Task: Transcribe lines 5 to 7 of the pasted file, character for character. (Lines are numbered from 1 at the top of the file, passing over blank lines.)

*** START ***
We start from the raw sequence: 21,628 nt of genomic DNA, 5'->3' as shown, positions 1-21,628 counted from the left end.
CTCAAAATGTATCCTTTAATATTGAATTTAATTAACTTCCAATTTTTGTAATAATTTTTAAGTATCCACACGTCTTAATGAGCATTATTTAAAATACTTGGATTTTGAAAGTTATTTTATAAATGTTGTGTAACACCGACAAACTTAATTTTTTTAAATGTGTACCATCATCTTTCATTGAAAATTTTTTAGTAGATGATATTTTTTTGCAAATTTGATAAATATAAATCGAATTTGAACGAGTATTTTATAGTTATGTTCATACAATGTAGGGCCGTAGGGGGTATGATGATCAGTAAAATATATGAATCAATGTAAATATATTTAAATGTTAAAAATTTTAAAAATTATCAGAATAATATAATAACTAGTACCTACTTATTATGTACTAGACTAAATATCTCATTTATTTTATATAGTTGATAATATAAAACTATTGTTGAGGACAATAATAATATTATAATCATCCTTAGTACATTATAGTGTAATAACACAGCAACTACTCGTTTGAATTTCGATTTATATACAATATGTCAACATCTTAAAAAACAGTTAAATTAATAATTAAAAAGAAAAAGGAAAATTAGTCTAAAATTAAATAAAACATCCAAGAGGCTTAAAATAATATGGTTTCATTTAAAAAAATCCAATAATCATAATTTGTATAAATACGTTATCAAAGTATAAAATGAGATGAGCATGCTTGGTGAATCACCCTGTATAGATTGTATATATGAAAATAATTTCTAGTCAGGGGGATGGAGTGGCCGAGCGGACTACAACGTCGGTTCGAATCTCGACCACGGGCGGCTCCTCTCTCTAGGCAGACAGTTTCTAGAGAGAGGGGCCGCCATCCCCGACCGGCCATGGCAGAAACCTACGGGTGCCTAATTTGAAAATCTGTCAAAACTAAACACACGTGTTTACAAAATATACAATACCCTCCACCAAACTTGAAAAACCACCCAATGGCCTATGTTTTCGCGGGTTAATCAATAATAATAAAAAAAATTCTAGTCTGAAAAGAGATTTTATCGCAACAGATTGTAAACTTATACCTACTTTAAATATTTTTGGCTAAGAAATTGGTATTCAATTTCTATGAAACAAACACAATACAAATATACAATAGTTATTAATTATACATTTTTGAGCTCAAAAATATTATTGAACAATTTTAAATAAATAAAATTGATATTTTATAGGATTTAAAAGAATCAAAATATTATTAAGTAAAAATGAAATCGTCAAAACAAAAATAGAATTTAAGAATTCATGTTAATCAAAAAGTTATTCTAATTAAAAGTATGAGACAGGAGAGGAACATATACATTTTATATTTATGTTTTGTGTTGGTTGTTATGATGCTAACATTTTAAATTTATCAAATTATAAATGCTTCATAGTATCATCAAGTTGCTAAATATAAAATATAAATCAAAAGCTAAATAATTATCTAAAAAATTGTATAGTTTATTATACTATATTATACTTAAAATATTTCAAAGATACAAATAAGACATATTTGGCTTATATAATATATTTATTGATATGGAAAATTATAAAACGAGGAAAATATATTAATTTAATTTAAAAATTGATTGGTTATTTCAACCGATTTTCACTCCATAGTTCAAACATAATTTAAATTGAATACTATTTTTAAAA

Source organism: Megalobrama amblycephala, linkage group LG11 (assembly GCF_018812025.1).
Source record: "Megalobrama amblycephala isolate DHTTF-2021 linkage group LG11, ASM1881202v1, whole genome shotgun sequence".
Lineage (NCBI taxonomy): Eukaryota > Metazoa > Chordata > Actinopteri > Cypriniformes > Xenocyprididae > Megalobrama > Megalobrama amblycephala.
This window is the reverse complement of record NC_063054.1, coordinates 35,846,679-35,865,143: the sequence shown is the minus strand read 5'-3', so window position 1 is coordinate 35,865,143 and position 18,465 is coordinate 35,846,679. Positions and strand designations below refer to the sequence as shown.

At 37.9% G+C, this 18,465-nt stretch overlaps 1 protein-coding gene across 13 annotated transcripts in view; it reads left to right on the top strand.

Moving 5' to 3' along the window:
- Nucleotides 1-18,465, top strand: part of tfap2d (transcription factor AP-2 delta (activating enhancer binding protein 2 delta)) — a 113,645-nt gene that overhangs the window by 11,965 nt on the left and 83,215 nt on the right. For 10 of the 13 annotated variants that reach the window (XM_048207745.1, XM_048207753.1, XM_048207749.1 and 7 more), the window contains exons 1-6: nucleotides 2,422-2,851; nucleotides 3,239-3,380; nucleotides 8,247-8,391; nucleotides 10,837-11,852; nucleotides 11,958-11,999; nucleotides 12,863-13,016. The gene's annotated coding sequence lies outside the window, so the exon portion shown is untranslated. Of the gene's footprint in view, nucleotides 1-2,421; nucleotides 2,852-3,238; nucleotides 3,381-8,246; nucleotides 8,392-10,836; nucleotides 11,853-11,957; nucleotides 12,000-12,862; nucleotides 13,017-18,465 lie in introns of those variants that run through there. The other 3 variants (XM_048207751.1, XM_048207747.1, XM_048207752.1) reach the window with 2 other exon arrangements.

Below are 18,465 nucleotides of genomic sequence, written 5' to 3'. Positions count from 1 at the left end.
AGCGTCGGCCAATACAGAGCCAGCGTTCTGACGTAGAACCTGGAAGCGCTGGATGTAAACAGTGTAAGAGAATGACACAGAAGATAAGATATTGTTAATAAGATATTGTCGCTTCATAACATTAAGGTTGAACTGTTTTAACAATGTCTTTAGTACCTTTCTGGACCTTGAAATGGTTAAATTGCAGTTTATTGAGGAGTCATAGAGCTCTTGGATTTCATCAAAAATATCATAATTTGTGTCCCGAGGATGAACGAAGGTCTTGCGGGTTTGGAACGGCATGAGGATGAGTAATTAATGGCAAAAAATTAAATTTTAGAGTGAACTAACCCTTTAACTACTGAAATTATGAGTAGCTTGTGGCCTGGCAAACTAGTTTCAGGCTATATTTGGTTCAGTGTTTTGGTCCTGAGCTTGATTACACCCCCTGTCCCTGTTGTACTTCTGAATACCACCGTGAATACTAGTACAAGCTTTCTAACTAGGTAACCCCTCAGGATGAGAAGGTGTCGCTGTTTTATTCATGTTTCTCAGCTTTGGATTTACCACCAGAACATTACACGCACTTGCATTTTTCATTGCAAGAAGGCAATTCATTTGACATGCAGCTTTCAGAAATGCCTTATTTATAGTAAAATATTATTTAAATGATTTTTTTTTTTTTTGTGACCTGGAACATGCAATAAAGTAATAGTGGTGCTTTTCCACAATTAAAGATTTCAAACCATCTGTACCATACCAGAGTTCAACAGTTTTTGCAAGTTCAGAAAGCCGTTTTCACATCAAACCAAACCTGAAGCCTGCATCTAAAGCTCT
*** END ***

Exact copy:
Lineage (NCBI taxonomy): Eukaryota > Metazoa > Chordata > Actinopteri > Cypriniformes > Xenocyprididae > Megalobrama > Megalobrama amblycephala.
This window is the reverse complement of record NC_063054.1, coordinates 35,846,679-35,865,143: the sequence shown is the minus strand read 5'-3', so window position 1 is coordinate 35,865,143 and position 18,465 is coordinate 35,846,679. Positions and strand designations below refer to the sequence as shown.

At 37.9% G+C, this 18,465-nt stretch overlaps 1 protein-coding gene across 13 annotated transcripts in view; it reads left to right on the top strand.